As an Alumnus of Tippecanoe Valley High School, I have often asked myself where my sense of pride for my school and community comes from, and why is it so strong? What is it about the school and the community we grew up in that holds such a special place in the hearts of Valley Alumni? I believe the answer is in the bonding of life-long friends, memories made, dreams created, knowledge gained, and the educators who cared and encouraged us to succeed. Those of us who have graduated from TVHS understand the sense of Valley Family – Valley Pride which resurfaces when we take time to reflect and appreciate our past and present as Vikings! This pride overflows us as we walk the halls of our old stomping grounds and reflect on the choices and paths our time at Tippecanoe Valley led us down. The experiences and memories from TVSC have shaped us into who we are as individuals. This is our community; this is our school; this is our family. Valley Family – Valley Pride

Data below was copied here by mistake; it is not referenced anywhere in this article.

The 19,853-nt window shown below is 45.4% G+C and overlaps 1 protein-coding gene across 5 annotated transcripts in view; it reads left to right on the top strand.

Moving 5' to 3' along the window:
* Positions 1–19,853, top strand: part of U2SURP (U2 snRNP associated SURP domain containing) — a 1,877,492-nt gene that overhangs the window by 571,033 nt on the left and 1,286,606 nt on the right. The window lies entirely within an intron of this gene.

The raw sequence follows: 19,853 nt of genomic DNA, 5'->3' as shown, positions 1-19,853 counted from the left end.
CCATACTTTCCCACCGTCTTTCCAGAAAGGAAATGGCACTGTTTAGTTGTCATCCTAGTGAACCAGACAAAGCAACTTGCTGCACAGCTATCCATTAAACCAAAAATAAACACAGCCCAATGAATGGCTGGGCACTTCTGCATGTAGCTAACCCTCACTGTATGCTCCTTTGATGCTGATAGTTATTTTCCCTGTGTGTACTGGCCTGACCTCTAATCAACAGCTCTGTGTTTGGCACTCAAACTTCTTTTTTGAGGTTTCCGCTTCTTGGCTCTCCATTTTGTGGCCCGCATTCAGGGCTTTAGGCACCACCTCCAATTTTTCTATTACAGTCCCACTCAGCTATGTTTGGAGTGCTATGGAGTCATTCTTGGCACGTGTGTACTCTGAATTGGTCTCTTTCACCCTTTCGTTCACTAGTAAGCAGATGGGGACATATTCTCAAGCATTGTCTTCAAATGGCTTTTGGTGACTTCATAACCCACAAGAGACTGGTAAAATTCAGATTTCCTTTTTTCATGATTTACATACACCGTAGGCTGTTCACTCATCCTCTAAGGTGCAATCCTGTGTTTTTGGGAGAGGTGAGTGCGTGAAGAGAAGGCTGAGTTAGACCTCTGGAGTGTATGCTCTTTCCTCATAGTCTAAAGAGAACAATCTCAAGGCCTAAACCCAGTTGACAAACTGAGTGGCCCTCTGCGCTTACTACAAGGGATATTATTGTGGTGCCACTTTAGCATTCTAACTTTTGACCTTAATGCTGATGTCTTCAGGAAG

Tippecanoe Valley 9th Annual Distinguished Alumni Dinner

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The Tippecanoe Valley Distinguished Alumni Committee would like to invite you to honor the Distinguished Alumni Class of 2018 at a dinner on Thursday, September 13, 2018 at 6:30pm. The dinner will be held at Tippecanoe Valley Middle School and is open to the public.  Tickets are on sale at all TVSC Schools and Administration Building.  Please join us as we reminisce about the great times at the Valley!  Any questions, please call Lori Tilden-Geiger at 574-598-2146 or 574-527-3000.